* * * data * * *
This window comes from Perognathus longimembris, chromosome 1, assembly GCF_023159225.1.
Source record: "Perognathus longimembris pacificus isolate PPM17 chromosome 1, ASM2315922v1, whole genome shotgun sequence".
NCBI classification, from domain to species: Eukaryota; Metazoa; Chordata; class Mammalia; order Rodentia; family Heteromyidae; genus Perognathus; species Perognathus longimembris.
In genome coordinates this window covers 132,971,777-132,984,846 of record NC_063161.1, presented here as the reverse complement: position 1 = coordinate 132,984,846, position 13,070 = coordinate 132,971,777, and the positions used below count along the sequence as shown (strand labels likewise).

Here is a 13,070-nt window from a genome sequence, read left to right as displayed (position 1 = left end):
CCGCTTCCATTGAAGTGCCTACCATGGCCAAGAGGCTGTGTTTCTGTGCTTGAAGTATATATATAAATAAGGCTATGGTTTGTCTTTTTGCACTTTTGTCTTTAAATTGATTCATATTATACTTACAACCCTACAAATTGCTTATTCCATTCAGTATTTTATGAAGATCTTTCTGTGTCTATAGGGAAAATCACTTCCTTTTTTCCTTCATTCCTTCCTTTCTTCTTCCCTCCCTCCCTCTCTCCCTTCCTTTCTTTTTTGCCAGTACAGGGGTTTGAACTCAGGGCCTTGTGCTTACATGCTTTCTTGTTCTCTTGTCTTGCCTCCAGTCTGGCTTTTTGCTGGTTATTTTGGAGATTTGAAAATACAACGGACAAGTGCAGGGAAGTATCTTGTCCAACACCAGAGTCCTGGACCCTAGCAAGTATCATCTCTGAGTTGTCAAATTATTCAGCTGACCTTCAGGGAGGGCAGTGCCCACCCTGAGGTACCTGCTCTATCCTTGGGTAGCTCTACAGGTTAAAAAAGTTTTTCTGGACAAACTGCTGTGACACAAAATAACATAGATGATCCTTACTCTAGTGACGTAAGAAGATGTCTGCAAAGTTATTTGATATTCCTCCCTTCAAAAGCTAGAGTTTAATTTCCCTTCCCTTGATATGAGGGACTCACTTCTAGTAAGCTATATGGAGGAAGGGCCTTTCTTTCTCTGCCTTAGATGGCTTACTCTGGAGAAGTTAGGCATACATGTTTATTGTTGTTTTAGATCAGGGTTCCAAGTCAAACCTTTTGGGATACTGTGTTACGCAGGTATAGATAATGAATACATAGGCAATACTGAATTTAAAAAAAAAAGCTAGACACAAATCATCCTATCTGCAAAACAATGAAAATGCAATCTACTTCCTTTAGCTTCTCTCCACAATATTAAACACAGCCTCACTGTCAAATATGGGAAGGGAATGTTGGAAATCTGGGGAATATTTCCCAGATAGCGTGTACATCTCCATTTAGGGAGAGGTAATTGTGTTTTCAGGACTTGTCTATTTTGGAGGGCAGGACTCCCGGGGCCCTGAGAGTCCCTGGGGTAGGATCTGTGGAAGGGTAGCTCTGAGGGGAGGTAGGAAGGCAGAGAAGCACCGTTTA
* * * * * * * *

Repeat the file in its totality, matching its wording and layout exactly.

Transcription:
This window comes from Perognathus longimembris, chromosome 1, assembly GCF_023159225.1.
Source record: "Perognathus longimembris pacificus isolate PPM17 chromosome 1, ASM2315922v1, whole genome shotgun sequence".
NCBI classification, from domain to species: Eukaryota; Metazoa; Chordata; class Mammalia; order Rodentia; family Heteromyidae; genus Perognathus; species Perognathus longimembris.
In genome coordinates this window covers 132,971,777-132,984,846 of record NC_063161.1, presented here as the reverse complement: position 1 = coordinate 132,984,846, position 13,070 = coordinate 132,971,777, and the positions used below count along the sequence as shown (strand labels likewise).

Here is a 13,070-nt window from a genome sequence, read left to right as displayed (position 1 = left end):
CCGCTTCCATTGAAGTGCCTACCATGGCCAAGAGGCTGTGTTTCTGTGCTTGAAGTATATATATAAATAAGGCTATGGTTTGTCTTTTTGCACTTTTGTCTTTAAATTGATTCATATTATACTTACAACCCTACAAATTGCTTATTCCATTCAGTATTTTATGAAGATCTTTCTGTGTCTATAGGGAAAATCACTTCCTTTTTTCCTTCATTCCTTCCTTTCTTCTTCCCTCCCTCCCTCTCTCCCTTCCTTTCTTTTTTGCCAGTACAGGGGTTTGAACTCAGGGCCTTGTGCTTACATGCTTTCTTGTTCTCTTGTCTTGCCTCCAGTCTGGCTTTTTGCTGGTTATTTTGGAGATTTGAAAATACAACGGACAAGTGCAGGGAAGTATCTTGTCCAACACCAGAGTCCTGGACCCTAGCAAGTATCATCTCTGAGTTGTCAAATTATTCAGCTGACCTTCAGGGAGGGCAGTGCCCACCCTGAGGTACCTGCTCTATCCTTGGGTAGCTCTACAGGTTAAAAAAGTTTTTCTGGACAAACTGCTGTGACACAAAATAACATAGATGATCCTTACTCTAGTGACGTAAGAAGATGTCTGCAAAGTTATTTGATATTCCTCCCTTCAAAAGCTAGAGTTTAATTTCCCTTCCCTTGATATGAGGGACTCACTTCTAGTAAGCTATATGGAGGAAGGGCCTTTCTTTCTCTGCCTTAGATGGCTTACTCTGGAGAAGTTAGGCATACATGTTTATTGTTGTTTTAGATCAGGGTTCCAAGTCAAACCTTTTGGGATACTGTGTTACGCAGGTATAGATAATGAATACATAGGCAATACTGAATTTAAAAAAAAAAGCTAGACACAAATCATCCTATCTGCAAAACAATGAAAATGCAATCTACTTCCTTTAGCTTCTCTCCACAATATTAAACACAGCCTCACTGTCAAATATGGGAAGGGAATGTTGGAAATCTGGGGAATATTTCCCAGATAGCGTGTACATCTCCATTTAGGGAGAGGTAATTGTGTTTTCAGGACTTGTCTATTTTGGAGGGCAGGACTCCCGGGGCCCTGAGAGTCCCTGGGGTAGGATCTGTGGAAGGGTAGCTCTGAGGGGAGGTAGGAAGGCAGAGAAGCACCGTTTA